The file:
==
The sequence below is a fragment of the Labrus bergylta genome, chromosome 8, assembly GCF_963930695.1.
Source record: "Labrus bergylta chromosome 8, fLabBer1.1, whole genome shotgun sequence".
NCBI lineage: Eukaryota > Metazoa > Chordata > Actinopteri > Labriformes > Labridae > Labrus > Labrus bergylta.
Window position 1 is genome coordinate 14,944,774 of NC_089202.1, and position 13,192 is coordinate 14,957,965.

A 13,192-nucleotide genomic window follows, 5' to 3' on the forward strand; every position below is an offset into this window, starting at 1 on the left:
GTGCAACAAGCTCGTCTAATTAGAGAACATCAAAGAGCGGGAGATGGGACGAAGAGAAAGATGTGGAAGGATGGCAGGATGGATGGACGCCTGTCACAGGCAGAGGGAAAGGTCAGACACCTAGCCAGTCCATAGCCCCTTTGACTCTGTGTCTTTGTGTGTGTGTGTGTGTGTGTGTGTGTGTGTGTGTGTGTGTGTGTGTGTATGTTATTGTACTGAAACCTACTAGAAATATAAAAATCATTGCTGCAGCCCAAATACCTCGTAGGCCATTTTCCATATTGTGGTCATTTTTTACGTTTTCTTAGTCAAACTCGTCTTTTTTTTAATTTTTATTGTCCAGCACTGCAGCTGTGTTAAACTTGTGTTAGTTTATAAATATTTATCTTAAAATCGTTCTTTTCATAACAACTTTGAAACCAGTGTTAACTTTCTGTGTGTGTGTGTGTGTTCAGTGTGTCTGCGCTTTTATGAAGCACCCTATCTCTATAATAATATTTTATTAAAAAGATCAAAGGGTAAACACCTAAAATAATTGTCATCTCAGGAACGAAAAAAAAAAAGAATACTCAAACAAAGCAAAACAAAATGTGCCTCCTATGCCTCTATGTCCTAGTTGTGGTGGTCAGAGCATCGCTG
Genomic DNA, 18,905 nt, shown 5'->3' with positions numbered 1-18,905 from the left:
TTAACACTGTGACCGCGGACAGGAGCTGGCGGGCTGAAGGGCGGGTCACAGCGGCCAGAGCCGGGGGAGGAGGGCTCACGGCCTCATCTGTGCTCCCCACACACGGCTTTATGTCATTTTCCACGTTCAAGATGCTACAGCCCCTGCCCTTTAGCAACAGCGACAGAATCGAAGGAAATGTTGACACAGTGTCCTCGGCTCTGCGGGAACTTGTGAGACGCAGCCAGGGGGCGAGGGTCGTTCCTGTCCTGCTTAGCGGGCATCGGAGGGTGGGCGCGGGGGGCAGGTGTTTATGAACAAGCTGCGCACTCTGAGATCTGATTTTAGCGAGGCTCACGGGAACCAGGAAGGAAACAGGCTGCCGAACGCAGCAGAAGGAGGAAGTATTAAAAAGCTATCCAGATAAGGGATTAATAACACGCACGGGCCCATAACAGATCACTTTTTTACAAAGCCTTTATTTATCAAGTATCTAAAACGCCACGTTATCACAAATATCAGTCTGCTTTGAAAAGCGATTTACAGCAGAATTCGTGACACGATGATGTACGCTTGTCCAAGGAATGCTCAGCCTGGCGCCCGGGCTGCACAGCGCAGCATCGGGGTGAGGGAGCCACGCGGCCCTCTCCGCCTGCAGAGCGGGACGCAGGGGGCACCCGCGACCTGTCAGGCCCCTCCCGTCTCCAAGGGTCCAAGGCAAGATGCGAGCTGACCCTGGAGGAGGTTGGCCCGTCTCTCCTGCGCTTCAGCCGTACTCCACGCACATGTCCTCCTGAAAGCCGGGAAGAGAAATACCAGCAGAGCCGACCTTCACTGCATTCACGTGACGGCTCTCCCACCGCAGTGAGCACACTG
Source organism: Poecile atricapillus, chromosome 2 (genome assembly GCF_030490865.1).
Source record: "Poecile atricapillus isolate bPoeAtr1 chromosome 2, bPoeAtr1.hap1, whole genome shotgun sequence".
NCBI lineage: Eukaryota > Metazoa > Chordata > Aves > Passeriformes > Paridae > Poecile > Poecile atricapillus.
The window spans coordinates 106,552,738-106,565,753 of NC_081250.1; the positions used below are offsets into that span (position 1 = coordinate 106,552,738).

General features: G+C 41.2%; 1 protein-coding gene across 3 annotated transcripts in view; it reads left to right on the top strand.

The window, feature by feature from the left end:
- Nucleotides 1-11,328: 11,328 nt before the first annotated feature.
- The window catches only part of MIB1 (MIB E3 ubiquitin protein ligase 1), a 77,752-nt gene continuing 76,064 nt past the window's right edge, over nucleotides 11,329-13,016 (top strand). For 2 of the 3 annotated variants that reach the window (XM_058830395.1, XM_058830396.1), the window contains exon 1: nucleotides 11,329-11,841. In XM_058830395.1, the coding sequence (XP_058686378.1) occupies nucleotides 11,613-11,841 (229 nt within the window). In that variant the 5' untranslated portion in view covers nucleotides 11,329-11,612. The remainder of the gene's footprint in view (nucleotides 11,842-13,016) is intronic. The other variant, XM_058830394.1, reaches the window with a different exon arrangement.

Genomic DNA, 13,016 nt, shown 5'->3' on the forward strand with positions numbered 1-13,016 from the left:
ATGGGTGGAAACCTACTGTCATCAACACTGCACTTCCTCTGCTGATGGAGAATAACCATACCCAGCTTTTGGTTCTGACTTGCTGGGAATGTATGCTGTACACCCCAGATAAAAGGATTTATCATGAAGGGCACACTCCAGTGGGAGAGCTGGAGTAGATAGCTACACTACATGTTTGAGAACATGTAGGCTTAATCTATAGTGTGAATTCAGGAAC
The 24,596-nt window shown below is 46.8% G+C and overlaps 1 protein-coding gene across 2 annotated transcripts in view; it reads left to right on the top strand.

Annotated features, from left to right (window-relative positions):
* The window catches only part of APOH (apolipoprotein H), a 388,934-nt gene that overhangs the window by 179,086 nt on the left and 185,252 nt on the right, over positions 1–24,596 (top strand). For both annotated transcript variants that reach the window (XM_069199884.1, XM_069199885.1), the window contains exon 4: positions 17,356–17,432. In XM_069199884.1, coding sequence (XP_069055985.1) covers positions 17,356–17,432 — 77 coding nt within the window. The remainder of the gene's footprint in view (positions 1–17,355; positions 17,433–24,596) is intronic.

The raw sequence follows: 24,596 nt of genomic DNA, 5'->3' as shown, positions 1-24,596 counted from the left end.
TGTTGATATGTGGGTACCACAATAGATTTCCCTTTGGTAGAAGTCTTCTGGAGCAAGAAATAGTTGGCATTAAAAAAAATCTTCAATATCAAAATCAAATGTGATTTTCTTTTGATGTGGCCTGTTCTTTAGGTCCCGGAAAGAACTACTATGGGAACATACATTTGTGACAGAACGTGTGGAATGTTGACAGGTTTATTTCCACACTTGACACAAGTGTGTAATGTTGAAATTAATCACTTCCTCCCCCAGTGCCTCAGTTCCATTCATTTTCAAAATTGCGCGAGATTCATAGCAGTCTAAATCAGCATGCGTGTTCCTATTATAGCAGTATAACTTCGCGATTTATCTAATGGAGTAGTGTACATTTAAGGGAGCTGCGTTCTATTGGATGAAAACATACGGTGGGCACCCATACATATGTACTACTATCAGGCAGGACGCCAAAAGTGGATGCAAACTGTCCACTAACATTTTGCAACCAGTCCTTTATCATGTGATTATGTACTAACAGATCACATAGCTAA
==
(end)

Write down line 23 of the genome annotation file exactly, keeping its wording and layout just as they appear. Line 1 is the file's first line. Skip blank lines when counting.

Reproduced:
TGTTGATATGTGGGTACCACAATAGATTTCCCTTTGGTAGAAGTCTTCTGGAGCAAGAAATAGTTGGCATTAAAAAAAATCTTCAATATCAAAATCAAATGTGATTTTCTTTTGATGTGGCCTGTTCTTTAGGTCCCGGAAAGAACTACTATGGGAACATACATTTGTGACAGAACGTGTGGAATGTTGACAGGTTTATTTCCACACTTGACACAAGTGTGTAATGTTGAAATTAATCACTTCCTCCCCCAGTGCCTCAGTTCCATTCATTTTCAAAATTGCGCGAGATTCATAGCAGTCTAAATCAGCATGCGTGTTCCTATTATAGCAGTATAACTTCGCGATTTATCTAATGGAGTAGTGTACATTTAAGGGAGCTGCGTTCTATTGGATGAAAACATACGGTGGGCACCCATACATATGTACTACTATCAGGCAGGACGCCAAAAGTGGATGCAAACTGTCCACTAACATTTTGCAACCAGTCCTTTATCATGTGATTATGTACTAACAGATCACATAGCTAA